Cindy Vallar, Editor & Reviewer
P.O. Box 425, Keller, TX 76244-0425
Books for Adults - Fiction
During the Royal Navyís assault on Ostend, First Lieutenant Alexander Clay is tasked with leading a shore mission to prevent the garrison of French troops at Nieuwpoort from reinforcing Ostend. The straightforward plan is to land, blow up a bridge, and wait for HM Frigate Agrius to return to retrieve them, but the plan goes awry almost from the start. Not only must he play nursemaid to his captainís inexperienced nephew, but getting to their objective is fraught with complications no one expects, their arrival is noticed, and the uncooperative weather and water conditions prevent an easy recovery. Clayís ingenious idea for getting his men back to their ship saves them from capture and they return to England to await their next assignment.
Captain Percy Folletís report of the incident, which soon finds its way into the newspaper, gives credit for the incident not to Clay, but to his nephew, Lieutenant Windham. Lacking an influential mentor and not coming from a wealthy family, Clay fumes at the injustice done him. His only hope of advancement and gaining his own command is through his initiative and accomplishments. It grates that the undeserving-of-his-rank second lieutenant should garner the accolades that rightfully belong to him. When he questions Captain Follet about this injustice, a rift develops between the two men.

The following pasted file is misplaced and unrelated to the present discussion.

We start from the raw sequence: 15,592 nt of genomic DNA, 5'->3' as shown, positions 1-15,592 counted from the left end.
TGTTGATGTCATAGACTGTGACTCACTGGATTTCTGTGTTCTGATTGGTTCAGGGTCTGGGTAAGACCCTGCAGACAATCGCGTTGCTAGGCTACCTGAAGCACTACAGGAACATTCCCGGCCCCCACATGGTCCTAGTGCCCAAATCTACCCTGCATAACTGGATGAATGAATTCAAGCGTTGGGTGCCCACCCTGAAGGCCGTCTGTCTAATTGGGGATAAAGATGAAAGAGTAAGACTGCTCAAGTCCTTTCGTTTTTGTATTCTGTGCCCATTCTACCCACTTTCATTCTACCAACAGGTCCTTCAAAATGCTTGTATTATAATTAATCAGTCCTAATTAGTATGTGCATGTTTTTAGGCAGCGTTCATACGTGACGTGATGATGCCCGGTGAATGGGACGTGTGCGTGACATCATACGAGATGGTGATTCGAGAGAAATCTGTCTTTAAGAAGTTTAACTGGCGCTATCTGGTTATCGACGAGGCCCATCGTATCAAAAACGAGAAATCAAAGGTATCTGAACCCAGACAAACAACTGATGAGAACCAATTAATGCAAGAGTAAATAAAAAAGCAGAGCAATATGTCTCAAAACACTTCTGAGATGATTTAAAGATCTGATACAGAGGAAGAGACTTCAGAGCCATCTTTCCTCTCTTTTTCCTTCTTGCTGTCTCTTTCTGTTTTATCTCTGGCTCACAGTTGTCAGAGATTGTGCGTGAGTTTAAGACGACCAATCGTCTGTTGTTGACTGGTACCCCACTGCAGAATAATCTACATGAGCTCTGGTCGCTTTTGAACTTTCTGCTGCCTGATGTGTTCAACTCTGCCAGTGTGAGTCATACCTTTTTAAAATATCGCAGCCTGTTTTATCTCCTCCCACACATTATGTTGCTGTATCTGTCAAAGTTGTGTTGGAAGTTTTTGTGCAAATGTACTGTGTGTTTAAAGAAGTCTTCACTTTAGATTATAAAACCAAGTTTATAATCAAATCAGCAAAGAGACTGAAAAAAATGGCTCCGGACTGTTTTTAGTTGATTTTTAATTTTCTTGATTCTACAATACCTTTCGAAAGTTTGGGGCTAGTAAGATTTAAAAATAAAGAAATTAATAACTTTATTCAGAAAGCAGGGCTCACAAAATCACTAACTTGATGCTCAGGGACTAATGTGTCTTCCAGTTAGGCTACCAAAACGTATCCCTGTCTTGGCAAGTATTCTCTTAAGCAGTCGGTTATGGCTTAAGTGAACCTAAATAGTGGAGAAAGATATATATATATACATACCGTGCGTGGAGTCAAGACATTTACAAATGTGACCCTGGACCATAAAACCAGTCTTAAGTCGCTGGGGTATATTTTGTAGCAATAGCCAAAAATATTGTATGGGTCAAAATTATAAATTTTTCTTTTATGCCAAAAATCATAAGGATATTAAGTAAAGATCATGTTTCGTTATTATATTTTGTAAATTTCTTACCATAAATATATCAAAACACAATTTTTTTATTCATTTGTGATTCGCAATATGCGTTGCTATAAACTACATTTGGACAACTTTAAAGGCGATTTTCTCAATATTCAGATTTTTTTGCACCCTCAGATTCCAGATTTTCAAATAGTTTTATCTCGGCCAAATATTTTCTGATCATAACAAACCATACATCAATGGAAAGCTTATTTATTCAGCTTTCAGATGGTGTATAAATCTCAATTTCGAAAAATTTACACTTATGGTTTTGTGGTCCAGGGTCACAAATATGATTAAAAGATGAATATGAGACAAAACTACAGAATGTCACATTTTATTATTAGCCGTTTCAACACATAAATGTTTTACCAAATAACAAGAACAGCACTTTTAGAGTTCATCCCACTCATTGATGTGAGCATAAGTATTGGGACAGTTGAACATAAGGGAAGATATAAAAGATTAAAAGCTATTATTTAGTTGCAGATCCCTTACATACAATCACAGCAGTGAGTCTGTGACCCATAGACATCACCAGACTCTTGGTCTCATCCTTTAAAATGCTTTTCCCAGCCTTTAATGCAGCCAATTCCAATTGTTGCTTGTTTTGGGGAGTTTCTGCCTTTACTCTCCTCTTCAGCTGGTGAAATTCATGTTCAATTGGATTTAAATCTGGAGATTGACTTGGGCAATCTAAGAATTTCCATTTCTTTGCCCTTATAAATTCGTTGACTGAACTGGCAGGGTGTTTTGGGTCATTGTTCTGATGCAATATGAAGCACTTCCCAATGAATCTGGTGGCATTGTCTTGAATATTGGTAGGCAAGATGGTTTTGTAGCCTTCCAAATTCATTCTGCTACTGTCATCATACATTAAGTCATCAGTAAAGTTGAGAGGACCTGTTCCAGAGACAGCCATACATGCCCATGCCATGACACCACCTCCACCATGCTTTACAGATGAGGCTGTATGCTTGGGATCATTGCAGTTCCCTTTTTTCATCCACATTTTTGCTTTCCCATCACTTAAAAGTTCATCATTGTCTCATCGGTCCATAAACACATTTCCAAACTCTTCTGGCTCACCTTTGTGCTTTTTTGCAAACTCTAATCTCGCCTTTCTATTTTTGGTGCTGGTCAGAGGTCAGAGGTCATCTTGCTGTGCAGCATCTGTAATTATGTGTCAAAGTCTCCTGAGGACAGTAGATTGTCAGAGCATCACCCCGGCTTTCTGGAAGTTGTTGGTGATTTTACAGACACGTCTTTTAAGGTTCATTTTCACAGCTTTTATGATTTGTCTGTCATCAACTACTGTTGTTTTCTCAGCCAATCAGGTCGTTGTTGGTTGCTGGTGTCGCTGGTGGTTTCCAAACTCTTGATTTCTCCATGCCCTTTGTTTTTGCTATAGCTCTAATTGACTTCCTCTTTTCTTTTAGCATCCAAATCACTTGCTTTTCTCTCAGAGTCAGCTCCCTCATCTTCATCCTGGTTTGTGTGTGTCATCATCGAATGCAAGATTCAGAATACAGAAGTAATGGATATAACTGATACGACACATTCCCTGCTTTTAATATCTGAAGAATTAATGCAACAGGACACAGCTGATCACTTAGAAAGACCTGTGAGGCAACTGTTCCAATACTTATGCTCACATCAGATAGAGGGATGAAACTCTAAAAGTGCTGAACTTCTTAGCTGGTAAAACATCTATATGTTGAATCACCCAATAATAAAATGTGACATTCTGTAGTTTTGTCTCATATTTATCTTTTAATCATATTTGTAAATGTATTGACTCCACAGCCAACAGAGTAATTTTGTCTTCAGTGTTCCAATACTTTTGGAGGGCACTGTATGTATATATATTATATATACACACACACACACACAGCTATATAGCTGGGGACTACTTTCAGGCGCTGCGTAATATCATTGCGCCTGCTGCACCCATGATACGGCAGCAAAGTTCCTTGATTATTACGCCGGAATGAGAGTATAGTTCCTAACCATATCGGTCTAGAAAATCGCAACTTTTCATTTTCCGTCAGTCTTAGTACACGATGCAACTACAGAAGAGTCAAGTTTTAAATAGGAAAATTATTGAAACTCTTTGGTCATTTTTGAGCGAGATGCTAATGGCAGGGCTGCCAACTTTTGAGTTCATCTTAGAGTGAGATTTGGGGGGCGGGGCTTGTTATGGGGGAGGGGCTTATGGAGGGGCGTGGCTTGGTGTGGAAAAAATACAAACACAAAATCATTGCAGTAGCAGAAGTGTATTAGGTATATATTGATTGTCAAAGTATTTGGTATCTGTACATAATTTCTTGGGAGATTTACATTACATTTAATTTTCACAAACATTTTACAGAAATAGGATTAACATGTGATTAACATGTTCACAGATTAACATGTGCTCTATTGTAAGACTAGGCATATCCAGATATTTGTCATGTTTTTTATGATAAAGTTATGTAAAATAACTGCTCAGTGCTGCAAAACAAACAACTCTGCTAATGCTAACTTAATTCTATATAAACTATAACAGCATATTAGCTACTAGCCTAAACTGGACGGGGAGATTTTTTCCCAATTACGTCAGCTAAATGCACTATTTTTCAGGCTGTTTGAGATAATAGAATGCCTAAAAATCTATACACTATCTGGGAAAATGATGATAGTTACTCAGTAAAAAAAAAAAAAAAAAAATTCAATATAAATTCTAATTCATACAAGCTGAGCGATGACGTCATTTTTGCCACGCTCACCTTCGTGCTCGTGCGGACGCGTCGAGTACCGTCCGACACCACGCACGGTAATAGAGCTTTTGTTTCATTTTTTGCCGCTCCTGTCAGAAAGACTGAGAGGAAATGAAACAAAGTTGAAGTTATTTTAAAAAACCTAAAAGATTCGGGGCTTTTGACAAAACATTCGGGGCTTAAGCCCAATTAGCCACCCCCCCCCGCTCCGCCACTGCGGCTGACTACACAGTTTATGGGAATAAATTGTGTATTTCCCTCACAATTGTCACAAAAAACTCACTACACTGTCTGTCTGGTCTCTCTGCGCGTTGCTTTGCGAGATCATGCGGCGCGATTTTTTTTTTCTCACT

The Agriusís next assignment is to escort a convoy of East Indiamen part of the way to India. The commander of the merchant ships invites all the navy officers aboard his vessel for a formal dinner, much to the chagrin of Clay. He much prefers the regimented wooden world in which he lives and he never knows what to say to women. He is pleasantly surprised to find that one of the ladies, Lydia Browning, is a friend of his sister and, by eveningís end, heís captivated by Lydia. In the days that follow they become closer, but on the night he decides to declare his intentions, Captain Follet orders him to remain on Agrius. A marriage between Clay and Miss Browning would be totally unsuitable, and her uncle has asked the captain to intervene. Thus the rift between Clay and his commanding officer widens, and soon the crew becomes aware of it. The majority support Clay.
Once the Agrius bids farewell to the merchant convoy, she heads west to take up her new station in the West Indies. She is also tasked with finding and destroying a larger, more powerful French frigate bound for the island of St. Lucia and carrying much-needed stores and troops. In spite of his anger, Clay efficiently carries out his duties, but Folletís resentment of his first officer leads to complications that endanger the ship and their mission.
The Captainís Nephew opens with a mesmerizing and vivid portrayal of a man drowning and then regresses six months to show the events that culminate in this tragic incident. From first page to last, Allan bewitches and transports readers back to 1796 to walk the decks of a wooden ship and engage the enemy all the while experiencing what the characters endure. Equally compelling is that this is not just a tale of the officers of the Royal Navy. Interludes are woven into the story to personalize and recreate life on the lower decks, as well as to provide glimpses of what it was like for loved ones left behind. This first book in the Alexander Clay series offers a satisfying resolution of who dies, while only hinting at how it happens Ė an intriguing and perfect enticement for readers who will eagerly await the next chapter in Clayís pursuit of his naval career and the woman he loves.
Review Copyrighted ©2018 Cindy Vallar
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